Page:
“We’ve been putting guys out there, it seems, pretty much all the time all year and we’ve had this big hit inconsistently no matter who it is,” Schneider said. “But the fact that the traffic there, again, late in the game, I thought was very encouraging. It’s just that having these batters in the middle of the game, I think that will make a difference for us.”

The Blue Jays are now 0-6 against Boston this year, in stark contrast to the 16-3 record they had against them last year. Toronto will now have to wait until August to try and win a series against its division rivals, though it could prevent a sweep on Sunday with superstar Kevin Gusman on the mound. At this point you may not need to be reminded, but the Blue Jays are 7-19 against the American League East. They have 26 games remaining against the league, all of which take place in August and September following this series.

In response to a question about the club’s morale after the defeat, Schneider jokingly said, “Everyone is crying now. They will not come tomorrow.”

“It’s abominable,” he continued seriously this time. “It’s obviously six games in a row against them. We know it, and they know it. Like we won, but we won a lot (19) against them last year. So it’s baseball. I was proud of the way we fought back. Again, you can put every series in a vacuum.” And, yeah, divisional opponents are a bigger sign this time of year.But proud of how those guys fought against a really good pitcher in the final game.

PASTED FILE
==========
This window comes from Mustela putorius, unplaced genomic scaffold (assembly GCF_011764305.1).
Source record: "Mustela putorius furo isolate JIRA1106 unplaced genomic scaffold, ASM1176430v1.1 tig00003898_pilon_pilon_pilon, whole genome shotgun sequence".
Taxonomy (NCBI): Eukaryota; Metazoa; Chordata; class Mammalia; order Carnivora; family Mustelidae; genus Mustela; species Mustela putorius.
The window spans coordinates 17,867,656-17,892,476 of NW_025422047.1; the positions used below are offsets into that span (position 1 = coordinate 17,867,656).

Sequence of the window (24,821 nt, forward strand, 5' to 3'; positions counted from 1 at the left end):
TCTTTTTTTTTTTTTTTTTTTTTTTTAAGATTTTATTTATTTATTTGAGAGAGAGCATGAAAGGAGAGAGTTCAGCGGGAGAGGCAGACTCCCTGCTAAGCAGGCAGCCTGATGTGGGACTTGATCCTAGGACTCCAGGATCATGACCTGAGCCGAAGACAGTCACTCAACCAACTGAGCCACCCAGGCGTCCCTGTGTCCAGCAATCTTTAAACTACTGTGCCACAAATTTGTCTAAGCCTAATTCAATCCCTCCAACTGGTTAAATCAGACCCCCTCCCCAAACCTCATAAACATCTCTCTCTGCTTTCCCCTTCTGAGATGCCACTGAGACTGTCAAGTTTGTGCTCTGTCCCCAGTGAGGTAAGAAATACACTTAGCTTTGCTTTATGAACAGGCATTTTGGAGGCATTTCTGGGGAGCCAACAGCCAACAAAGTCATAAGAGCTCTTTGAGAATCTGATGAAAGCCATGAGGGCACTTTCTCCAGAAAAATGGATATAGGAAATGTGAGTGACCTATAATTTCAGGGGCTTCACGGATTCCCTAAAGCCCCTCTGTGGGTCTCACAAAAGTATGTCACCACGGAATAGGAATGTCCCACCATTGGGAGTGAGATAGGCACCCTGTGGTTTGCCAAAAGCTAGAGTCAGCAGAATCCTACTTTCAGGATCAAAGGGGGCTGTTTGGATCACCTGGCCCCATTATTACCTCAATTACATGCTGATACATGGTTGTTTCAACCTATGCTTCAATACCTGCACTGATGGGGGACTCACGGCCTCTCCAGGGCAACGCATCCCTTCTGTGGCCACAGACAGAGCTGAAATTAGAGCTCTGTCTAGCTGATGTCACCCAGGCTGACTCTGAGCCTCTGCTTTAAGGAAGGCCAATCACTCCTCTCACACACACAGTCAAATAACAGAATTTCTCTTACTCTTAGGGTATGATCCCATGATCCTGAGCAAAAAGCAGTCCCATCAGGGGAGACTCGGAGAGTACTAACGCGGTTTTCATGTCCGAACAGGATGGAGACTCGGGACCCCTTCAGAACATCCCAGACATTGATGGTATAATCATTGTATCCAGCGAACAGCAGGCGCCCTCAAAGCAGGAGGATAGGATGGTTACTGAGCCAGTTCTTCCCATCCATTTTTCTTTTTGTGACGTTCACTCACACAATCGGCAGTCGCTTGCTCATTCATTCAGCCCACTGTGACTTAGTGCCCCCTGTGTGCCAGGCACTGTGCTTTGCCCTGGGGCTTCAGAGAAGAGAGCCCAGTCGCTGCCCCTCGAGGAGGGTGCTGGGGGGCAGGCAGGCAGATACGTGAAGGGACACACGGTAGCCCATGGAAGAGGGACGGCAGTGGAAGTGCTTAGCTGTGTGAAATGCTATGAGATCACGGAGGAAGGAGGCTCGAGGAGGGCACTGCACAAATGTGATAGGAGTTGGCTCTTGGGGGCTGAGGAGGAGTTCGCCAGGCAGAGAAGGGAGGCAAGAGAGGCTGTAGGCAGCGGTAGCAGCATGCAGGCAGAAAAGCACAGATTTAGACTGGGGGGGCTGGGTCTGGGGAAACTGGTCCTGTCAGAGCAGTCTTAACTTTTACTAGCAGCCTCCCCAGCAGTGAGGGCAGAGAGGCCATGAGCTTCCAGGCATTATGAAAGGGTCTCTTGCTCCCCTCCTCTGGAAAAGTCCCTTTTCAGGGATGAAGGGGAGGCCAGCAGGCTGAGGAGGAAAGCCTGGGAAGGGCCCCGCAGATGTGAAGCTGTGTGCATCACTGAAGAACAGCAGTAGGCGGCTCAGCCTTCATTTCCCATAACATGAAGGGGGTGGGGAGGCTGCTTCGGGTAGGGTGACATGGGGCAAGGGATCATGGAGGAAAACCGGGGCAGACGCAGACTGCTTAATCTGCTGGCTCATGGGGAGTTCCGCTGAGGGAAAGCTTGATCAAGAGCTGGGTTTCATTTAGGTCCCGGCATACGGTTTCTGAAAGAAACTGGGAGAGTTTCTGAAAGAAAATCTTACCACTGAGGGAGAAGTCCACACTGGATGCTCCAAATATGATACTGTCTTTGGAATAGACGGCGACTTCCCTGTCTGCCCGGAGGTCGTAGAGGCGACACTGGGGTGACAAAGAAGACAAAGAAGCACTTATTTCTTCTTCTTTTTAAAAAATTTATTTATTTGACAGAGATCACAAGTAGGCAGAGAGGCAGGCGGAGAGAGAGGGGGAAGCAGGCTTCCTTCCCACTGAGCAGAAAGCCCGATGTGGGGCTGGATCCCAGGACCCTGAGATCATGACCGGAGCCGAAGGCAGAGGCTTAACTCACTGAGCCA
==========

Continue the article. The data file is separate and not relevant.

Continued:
Five days after returning Alec Manoah 11 on 10 hits in 2 and 3 innings in the Florida Combined League at the junior level, the right-hander will make his next Double-A start as he attempts to advance to promotion in the major league midfield. For an incredible season of struggles.

Manoah will start for the New Hampshire Fisher Cats against the Portland Sea Dogs, the Double-A affiliate of the Boston Red Sox, Sunday night. Schneider announced the plan before Saturday’s game. The Blue Jays collectively decided that this was his “next-best step” and hoped to better gauge his progress against more advanced hitters.

“I think it’s just a combination of where he is and the competition we want to see results against,” the Blue Jays coach said. They are probably less aggressive than baiting and hacking. I think it gives him and us a better idea of ​​where everything is. »

After struggling to a 6.36 ERA in 13 starts with the Blue Jays, Manoah was optioned to the FCL on June 6. Manoah started working in the team’s launch lab at the Dunedin Player Development Complex before moving into action games.

His first innings in the FCL didn’t go well in terms of results, but the Blue Jays tried to stay optimistic about Manoah’s exit, focusing on process rather than results. The club is hoping their start in Double A will feel more like a very competitive environment than it did in the FCL and get the adrenaline pumping up a bit.

“I think that’s part of it, too,” Schneider said. “You play under the lights and you have people announcing hits coming up and you have a real bat boy instead of a player running for the bat. Things like that. I think that makes the next best sense for him.”

The Blue Jays have not set a timeline for Manoah’s return to the majors.

(Photo by Connor Wong scoring on Beau Bechet’s home run in the ninth: Nick Torchiaro/USA Today)